The five-member crew aboard the International Space Station was back at work Thursday researching how living in space affects the human body. Two of today’s experiments looked at how microgravity weakens bones and alters DNA.
Commander Peggy Whitson joined Flight Engineer Thomas Pesquet for the OsteoOmics bone loss study. The experiment compares bone loss in the free-floating environment of microgravity versus magnetic levitation on Earth and observes the molecular changes that place. Results may improve the health of crews in space and humans on Earth, possibly counteracting bone loss and preventing bone diseases.
Pesquet later checked samples for the Genes In Space experiment that is based on a winning proposal submitted during a student science competition. That study is testing new technology to track how a space mission alters an astronaut’s DNA and impacts their immune system.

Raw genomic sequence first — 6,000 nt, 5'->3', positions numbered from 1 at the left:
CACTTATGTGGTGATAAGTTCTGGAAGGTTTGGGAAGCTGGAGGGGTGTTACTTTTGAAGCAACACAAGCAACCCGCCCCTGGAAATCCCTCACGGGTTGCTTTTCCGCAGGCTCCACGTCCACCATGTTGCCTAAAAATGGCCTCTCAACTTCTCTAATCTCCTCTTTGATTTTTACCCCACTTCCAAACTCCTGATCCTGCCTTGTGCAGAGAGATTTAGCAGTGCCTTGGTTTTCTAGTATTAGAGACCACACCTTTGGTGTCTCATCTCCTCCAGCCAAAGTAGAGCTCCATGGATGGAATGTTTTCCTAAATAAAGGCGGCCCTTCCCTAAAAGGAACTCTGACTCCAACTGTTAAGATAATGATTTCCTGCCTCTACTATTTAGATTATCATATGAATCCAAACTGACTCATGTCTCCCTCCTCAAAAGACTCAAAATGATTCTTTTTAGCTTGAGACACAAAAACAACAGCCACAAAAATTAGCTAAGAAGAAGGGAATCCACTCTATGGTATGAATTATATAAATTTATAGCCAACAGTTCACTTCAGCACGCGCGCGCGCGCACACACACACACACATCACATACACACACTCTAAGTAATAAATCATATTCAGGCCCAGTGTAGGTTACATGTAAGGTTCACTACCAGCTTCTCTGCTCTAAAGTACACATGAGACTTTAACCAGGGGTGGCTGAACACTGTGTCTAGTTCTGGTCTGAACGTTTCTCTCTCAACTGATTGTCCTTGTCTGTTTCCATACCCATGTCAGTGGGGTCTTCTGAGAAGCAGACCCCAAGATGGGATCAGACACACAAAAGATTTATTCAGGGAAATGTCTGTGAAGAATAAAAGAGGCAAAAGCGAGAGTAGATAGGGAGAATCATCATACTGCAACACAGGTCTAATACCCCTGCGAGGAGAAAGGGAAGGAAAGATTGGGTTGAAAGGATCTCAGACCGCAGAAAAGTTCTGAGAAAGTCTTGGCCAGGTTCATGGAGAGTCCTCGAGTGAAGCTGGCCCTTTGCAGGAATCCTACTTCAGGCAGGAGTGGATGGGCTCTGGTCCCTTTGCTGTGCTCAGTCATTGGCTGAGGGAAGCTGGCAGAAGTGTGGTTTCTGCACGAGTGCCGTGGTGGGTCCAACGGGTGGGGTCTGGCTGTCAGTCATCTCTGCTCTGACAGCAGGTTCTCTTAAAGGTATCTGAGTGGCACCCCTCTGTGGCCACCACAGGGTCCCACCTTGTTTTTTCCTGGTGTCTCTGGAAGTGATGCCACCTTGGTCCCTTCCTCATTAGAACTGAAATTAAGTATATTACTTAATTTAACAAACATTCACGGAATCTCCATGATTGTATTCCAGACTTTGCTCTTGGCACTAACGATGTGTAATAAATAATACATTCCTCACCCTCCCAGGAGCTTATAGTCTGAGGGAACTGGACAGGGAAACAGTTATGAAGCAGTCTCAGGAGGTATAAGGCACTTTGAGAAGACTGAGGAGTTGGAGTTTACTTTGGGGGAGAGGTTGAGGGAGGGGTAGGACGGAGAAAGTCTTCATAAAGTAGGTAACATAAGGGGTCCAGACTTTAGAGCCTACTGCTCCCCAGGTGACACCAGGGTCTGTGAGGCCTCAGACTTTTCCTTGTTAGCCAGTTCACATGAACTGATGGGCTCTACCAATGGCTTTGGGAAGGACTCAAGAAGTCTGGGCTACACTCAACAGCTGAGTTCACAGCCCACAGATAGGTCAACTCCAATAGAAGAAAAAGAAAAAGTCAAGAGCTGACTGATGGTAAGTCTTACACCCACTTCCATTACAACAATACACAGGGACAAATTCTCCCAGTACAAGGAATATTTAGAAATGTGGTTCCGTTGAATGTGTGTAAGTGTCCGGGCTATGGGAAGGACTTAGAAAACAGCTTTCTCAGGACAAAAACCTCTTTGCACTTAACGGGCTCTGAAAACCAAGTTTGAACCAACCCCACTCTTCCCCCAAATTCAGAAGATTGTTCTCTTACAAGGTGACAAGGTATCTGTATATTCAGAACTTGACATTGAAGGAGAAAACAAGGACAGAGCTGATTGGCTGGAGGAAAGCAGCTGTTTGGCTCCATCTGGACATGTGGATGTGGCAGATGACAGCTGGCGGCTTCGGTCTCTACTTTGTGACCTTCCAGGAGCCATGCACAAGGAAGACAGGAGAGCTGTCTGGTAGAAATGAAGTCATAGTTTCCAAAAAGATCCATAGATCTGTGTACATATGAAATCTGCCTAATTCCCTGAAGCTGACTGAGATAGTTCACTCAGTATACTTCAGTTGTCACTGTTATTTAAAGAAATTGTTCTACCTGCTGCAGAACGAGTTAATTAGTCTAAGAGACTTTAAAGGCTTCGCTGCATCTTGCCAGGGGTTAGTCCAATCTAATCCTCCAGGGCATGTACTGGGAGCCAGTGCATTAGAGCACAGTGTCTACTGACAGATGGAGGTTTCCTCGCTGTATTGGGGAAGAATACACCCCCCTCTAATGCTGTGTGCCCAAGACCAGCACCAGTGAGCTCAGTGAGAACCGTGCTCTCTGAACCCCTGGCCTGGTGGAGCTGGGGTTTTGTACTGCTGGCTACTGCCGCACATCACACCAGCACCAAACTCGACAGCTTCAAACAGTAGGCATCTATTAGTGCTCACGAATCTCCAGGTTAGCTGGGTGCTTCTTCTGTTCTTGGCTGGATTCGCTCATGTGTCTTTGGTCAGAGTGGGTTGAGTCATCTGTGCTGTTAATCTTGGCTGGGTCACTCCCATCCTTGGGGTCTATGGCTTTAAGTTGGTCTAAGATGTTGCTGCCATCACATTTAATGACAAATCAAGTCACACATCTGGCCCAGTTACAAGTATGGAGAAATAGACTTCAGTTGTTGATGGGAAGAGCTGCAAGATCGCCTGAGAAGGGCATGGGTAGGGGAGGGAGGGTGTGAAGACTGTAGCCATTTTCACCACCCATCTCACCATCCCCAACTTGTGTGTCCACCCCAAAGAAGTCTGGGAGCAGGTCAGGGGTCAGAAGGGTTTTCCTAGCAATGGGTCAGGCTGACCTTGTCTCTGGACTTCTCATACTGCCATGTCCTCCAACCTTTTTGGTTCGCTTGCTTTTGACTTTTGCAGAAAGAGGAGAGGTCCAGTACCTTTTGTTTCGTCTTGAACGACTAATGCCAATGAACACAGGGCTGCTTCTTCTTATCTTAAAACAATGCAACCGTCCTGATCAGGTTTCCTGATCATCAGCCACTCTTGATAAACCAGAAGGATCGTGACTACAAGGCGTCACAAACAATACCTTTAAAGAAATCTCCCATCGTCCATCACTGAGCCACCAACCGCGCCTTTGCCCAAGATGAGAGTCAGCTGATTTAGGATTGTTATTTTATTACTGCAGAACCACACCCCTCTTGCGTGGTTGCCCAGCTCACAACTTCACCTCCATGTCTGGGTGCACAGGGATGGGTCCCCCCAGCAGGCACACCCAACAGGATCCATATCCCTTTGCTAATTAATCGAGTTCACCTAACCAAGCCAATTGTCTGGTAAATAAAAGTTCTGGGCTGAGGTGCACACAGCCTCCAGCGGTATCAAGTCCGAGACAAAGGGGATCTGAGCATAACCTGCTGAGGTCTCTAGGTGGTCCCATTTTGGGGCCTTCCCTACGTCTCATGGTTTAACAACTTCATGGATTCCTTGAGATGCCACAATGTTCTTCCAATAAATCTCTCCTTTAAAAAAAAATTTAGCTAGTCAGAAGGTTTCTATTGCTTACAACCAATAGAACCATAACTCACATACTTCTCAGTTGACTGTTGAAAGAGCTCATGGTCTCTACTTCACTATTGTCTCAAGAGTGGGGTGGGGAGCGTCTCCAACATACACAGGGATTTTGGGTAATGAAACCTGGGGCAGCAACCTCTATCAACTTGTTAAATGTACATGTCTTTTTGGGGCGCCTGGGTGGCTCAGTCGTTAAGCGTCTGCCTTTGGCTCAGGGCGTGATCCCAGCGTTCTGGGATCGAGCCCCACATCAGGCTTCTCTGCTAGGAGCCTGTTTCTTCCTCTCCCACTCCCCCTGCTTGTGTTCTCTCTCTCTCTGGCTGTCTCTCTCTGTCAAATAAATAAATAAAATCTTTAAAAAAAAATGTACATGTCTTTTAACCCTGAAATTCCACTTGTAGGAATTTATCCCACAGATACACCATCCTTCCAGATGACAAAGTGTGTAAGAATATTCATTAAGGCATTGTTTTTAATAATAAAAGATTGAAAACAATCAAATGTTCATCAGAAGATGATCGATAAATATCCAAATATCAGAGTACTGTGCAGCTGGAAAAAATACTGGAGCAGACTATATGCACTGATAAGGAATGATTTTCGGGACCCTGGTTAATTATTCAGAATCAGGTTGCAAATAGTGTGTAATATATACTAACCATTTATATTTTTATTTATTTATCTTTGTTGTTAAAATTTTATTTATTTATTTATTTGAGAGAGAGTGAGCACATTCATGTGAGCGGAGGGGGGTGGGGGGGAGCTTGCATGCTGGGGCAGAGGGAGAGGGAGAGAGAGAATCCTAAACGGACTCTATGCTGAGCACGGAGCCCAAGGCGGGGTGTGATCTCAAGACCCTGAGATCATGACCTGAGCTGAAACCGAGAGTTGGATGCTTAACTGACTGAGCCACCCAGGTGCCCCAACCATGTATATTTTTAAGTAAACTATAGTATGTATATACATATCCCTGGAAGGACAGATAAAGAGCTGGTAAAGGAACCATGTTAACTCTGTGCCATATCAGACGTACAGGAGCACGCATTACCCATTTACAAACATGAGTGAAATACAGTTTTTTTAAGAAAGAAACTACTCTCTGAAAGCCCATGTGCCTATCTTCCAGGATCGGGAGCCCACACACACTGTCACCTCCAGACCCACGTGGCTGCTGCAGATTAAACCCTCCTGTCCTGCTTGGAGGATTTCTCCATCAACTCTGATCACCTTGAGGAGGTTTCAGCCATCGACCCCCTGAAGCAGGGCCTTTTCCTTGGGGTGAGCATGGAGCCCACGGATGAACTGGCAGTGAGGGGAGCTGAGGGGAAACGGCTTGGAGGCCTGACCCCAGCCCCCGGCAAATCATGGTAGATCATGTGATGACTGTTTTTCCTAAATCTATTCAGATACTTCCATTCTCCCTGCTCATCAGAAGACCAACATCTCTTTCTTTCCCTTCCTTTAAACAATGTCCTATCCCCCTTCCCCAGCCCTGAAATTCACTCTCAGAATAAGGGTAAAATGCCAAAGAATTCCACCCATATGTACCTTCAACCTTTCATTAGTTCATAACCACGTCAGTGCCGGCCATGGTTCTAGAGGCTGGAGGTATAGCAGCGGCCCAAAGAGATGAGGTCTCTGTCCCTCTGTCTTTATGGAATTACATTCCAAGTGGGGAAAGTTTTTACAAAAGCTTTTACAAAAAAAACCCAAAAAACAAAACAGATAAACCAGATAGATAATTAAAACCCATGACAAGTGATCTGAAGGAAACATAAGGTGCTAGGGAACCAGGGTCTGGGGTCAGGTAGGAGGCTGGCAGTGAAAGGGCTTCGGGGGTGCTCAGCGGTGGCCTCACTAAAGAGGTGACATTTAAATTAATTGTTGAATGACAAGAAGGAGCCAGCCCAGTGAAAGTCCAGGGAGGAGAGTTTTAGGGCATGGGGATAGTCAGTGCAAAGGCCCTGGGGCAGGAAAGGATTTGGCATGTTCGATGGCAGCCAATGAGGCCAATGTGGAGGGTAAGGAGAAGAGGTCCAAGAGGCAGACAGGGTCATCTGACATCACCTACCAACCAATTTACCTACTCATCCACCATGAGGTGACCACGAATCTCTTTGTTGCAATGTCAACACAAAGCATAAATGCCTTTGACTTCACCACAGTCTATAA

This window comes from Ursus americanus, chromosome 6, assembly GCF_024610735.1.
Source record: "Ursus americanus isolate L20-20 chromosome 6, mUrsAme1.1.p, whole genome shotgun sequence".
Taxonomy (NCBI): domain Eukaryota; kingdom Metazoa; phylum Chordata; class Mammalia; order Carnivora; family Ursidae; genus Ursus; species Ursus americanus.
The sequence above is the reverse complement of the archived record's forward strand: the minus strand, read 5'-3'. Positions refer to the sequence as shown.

The rest of the crew, including NASA astronaut Jack Fischer and cosmonauts Fyodor Yurchikhin and Oleg Novitskiy, split their time between loading a Russian cargo craft, crew orientation and systems maintenance.
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